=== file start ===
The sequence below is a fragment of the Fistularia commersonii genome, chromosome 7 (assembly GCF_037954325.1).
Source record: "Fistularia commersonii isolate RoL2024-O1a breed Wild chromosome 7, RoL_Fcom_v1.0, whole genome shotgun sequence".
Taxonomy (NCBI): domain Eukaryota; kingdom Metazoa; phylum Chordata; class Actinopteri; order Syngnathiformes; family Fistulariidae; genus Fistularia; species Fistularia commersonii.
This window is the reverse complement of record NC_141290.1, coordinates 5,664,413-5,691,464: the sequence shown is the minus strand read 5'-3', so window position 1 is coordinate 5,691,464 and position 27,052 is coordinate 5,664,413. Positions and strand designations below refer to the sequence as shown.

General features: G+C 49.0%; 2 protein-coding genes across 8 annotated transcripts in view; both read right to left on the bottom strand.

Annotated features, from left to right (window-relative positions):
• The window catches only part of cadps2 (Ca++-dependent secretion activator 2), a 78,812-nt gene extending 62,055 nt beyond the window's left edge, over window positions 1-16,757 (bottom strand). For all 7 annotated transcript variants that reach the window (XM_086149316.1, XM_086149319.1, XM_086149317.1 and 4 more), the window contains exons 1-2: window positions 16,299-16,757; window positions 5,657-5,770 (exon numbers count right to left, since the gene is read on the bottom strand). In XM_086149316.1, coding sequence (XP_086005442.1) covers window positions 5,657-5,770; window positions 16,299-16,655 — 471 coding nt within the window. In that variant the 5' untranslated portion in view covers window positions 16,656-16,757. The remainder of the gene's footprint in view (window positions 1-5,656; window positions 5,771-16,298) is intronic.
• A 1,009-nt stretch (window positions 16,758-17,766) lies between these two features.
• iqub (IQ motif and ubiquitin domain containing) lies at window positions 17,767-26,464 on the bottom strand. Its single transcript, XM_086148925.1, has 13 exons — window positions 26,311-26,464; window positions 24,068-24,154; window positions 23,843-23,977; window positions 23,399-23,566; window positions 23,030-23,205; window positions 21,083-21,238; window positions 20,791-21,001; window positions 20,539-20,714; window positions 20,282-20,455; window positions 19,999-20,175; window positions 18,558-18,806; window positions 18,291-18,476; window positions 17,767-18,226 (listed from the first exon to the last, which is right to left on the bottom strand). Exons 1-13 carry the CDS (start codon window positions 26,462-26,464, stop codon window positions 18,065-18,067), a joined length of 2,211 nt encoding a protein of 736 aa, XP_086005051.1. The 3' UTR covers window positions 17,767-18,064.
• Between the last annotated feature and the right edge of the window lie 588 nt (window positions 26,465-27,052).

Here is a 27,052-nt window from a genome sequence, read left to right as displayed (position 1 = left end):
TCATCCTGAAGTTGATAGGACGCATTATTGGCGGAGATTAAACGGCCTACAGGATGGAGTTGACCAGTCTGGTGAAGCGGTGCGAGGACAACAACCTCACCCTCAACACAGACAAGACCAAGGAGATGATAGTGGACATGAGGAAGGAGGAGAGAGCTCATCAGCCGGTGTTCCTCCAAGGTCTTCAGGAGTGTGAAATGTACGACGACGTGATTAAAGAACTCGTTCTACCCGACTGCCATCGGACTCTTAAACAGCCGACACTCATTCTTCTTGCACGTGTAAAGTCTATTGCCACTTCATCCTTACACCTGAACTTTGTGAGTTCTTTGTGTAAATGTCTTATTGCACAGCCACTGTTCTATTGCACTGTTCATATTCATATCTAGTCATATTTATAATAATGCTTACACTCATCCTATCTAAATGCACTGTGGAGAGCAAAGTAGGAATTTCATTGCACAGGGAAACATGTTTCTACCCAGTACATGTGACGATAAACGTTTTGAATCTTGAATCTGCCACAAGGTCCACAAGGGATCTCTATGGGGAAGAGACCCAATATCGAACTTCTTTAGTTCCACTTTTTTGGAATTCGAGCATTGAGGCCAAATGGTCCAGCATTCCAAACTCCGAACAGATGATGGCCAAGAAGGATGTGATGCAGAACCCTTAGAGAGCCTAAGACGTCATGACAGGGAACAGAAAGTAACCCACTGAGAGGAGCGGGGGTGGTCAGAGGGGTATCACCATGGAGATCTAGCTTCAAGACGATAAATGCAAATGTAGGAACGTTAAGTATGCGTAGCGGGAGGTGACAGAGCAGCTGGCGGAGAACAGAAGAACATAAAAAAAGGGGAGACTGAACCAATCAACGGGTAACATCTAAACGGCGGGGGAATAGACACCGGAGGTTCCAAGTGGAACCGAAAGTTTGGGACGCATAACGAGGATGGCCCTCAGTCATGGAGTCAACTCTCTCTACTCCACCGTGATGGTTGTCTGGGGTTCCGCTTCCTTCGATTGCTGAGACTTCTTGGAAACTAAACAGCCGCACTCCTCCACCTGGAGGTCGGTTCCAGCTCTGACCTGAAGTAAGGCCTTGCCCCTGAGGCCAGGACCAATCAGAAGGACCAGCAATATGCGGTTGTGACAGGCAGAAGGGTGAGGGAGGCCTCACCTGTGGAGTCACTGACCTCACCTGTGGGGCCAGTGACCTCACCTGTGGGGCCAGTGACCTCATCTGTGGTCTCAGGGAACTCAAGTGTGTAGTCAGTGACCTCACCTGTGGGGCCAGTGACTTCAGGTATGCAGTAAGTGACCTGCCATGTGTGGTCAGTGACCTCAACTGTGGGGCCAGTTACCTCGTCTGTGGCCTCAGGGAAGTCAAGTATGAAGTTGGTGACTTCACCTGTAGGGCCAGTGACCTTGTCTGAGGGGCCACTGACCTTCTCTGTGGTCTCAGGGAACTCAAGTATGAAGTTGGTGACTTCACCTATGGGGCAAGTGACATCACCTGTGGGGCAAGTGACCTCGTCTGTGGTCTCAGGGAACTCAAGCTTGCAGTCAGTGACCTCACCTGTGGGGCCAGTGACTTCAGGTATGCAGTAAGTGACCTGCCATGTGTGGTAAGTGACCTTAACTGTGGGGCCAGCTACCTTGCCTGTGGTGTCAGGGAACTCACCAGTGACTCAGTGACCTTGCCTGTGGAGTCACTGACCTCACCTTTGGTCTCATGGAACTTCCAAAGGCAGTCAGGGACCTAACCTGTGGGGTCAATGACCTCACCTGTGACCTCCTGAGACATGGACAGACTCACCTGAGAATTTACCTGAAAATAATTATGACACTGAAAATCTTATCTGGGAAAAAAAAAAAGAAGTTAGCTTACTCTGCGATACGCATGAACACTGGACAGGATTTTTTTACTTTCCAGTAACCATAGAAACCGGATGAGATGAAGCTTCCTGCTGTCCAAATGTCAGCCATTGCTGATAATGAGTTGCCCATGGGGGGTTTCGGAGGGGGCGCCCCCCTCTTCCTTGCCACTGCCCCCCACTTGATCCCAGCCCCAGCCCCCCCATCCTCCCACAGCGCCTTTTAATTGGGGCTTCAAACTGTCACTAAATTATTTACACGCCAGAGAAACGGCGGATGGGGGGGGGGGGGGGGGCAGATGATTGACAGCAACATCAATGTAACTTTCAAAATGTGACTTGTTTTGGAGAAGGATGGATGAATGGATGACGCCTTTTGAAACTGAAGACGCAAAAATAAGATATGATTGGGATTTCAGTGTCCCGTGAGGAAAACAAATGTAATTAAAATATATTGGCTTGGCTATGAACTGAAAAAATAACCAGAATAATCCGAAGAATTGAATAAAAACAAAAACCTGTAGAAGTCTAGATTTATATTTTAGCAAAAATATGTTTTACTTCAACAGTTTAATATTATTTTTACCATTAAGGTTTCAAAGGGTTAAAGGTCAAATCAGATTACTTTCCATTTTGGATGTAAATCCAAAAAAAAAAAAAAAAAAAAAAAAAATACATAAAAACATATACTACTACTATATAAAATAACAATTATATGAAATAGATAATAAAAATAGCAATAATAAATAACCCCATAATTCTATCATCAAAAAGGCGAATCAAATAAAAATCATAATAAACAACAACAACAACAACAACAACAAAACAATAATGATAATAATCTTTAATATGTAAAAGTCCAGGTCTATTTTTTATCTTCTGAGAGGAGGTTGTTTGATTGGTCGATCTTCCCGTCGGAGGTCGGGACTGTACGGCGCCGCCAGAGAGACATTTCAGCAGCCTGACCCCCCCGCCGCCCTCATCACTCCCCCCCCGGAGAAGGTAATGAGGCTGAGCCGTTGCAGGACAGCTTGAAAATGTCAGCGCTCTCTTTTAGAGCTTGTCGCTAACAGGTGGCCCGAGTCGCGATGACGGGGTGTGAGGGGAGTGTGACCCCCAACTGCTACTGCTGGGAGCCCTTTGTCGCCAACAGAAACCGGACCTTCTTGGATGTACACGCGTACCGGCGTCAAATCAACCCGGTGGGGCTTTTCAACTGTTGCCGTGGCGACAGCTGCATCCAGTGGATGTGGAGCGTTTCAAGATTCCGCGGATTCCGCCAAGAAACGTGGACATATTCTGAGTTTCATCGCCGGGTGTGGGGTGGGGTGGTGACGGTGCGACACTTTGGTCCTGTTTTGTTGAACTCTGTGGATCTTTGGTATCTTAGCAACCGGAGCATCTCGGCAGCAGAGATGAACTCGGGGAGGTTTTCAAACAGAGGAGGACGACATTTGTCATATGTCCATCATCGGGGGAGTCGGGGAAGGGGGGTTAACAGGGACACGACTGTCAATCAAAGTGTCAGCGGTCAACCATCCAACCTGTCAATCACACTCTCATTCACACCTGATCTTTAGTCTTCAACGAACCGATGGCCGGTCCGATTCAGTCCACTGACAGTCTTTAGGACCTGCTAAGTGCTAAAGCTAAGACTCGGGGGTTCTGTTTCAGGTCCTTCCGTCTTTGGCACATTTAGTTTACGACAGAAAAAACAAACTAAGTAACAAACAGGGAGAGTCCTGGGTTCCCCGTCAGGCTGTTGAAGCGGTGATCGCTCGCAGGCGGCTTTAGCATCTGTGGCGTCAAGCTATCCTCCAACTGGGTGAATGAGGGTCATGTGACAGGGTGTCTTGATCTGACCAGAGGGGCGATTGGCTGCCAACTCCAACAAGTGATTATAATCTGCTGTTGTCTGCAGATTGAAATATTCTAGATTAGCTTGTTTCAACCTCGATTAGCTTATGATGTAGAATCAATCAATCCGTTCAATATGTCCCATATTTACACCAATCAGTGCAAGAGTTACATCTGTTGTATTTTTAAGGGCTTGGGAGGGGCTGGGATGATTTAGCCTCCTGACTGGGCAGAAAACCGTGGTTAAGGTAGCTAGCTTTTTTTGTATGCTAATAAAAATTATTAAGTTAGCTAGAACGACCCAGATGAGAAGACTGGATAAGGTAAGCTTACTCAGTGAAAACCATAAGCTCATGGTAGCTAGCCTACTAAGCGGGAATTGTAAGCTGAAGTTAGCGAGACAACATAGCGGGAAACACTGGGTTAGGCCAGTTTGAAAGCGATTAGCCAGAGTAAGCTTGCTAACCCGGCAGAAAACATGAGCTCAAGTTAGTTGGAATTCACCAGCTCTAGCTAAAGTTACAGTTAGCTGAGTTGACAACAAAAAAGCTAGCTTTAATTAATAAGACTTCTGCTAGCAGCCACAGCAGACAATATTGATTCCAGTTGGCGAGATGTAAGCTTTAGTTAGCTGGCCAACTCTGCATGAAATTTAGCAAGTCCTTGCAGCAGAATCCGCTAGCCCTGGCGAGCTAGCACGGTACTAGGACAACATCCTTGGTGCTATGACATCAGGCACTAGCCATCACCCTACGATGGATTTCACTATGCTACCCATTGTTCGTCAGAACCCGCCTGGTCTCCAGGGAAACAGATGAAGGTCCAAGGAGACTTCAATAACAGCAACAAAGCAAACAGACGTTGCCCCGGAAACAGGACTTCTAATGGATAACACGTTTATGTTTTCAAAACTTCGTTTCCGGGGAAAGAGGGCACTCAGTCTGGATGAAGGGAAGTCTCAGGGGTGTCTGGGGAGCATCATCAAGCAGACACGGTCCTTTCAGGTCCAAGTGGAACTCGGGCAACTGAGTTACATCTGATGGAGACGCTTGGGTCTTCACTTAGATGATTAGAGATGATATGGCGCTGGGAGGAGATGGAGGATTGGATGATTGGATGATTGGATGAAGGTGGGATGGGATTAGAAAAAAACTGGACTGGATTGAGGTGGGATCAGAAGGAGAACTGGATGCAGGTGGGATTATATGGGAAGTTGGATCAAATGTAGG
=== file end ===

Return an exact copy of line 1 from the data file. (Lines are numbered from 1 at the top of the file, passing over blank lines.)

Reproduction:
The sequence below is a fragment of the Fistularia commersonii genome, chromosome 7 (assembly GCF_037954325.1).